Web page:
Posts Tagged ‘moral’

no choice

the gut argues for
sexual congress — never
such raw compulsion
as now — two bodies wholly
determined to do their thing

In 1969 Ian McKellen toured playing Marlowe’s Edward II, which I saw at the age of thirteen at the New Theatre Cardiff. Ironic, given at that point in my life I was oblivious to any homosexual feelings — nevertheless I was profoundly impressed and moved by the representation on stage of the historically fairly-accurate love affair between Edward II and his court favourite Piers Gaveston. Twenty years later, a dream told me that that particular couple had had ‘no choice’ — it had been fated — and I knew immediately, awake, that this had been my own feeling about my own gay love affair on which I embarked in 1971. Some decisions come from such a deep place that they can only be right however much misery and heartache they subsequently bring.

In my dream last night I was embracing another man’s wife. My poem describes the dynamic between us quite well. She was Judith whom I knew in 1977 by her maiden name of Everard. I was thoroughly smitten, but she was out of my league. Not in any carnal sense, for I don’t think she would have been interested in ‘sex before marriage’ in any case. But morally out of my league. She had a strength of character and integrity which I lacked. She has stayed firmly on a pedestal in my memory for the last forty years. It feels momentous to dream of her now as another man’s wife amenable to being seduced by me. I have dreamed of her reasonably often over the years, but cannot recall any similar dream where she comes down off her pedestal so decisively. In the dream, I was mainly concerned for my own unfaithfulness, not hers. I knew I’d betrayed Liz, and was looking desperately for ways of remedying the situation.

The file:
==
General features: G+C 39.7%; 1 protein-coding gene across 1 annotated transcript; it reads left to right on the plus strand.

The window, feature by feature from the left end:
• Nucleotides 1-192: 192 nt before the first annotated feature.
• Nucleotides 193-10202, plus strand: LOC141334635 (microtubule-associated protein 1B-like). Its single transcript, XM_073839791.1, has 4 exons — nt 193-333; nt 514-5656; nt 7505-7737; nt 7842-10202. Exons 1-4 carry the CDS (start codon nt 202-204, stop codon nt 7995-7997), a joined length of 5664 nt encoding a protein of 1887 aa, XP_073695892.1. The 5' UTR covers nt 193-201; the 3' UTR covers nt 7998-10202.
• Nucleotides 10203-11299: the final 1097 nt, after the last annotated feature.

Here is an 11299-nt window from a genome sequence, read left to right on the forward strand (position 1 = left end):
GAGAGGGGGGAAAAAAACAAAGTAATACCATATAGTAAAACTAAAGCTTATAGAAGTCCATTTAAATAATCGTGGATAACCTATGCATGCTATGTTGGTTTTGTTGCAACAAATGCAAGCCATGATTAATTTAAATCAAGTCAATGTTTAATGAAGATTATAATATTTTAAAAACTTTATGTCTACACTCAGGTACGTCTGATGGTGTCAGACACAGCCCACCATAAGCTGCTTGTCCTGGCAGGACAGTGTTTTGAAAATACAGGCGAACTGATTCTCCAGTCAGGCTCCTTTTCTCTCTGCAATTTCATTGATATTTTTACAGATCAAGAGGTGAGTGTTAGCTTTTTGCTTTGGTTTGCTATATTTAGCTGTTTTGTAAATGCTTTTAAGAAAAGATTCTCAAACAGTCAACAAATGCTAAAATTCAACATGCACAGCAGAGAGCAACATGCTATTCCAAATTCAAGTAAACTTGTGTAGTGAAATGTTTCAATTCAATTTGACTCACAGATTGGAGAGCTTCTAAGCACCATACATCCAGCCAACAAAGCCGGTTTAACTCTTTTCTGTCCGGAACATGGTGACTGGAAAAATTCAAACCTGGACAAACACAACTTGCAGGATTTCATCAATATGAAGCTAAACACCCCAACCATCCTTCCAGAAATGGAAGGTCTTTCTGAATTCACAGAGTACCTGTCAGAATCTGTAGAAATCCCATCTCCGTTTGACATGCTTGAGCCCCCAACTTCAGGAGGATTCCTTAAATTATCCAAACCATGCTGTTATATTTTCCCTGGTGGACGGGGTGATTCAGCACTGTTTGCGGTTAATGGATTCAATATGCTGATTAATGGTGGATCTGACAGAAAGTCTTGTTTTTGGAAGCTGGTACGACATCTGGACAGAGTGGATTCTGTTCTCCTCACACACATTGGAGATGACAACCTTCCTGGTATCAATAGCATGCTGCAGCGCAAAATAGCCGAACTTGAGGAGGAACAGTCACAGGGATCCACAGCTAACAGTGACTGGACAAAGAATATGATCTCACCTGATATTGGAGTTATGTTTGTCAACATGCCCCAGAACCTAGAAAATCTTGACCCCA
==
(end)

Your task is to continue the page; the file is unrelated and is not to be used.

Guinevere

the courage to do
wrong — all our very cheapest
stories recognise
— in some blind way — that nothing
makes sense like a paradox

My last night’s dream was really quite powerful and significant. It entailed my being seduced by Beryl Graves, the wife of the poet Robert Graves. Currently I am reading his historical novel Count Belisarius, and finding it a little bit tedious. Graves is an important figure for me. He captured my imagination in my mid-twenties, when I was struggling with so-called ‘psychotic’ experiences, and I made the journey to his house in Spain, in 1982, to try and gain enlightenment from the great man. I knocked on the door and was kindly entertained for an hour by his wife (then in her sixties) while Robert himself sat inert in a wheelchair. He was 87 and had retreated into dementia.

moral

relativity –
where the light shines for as long
as the dark permits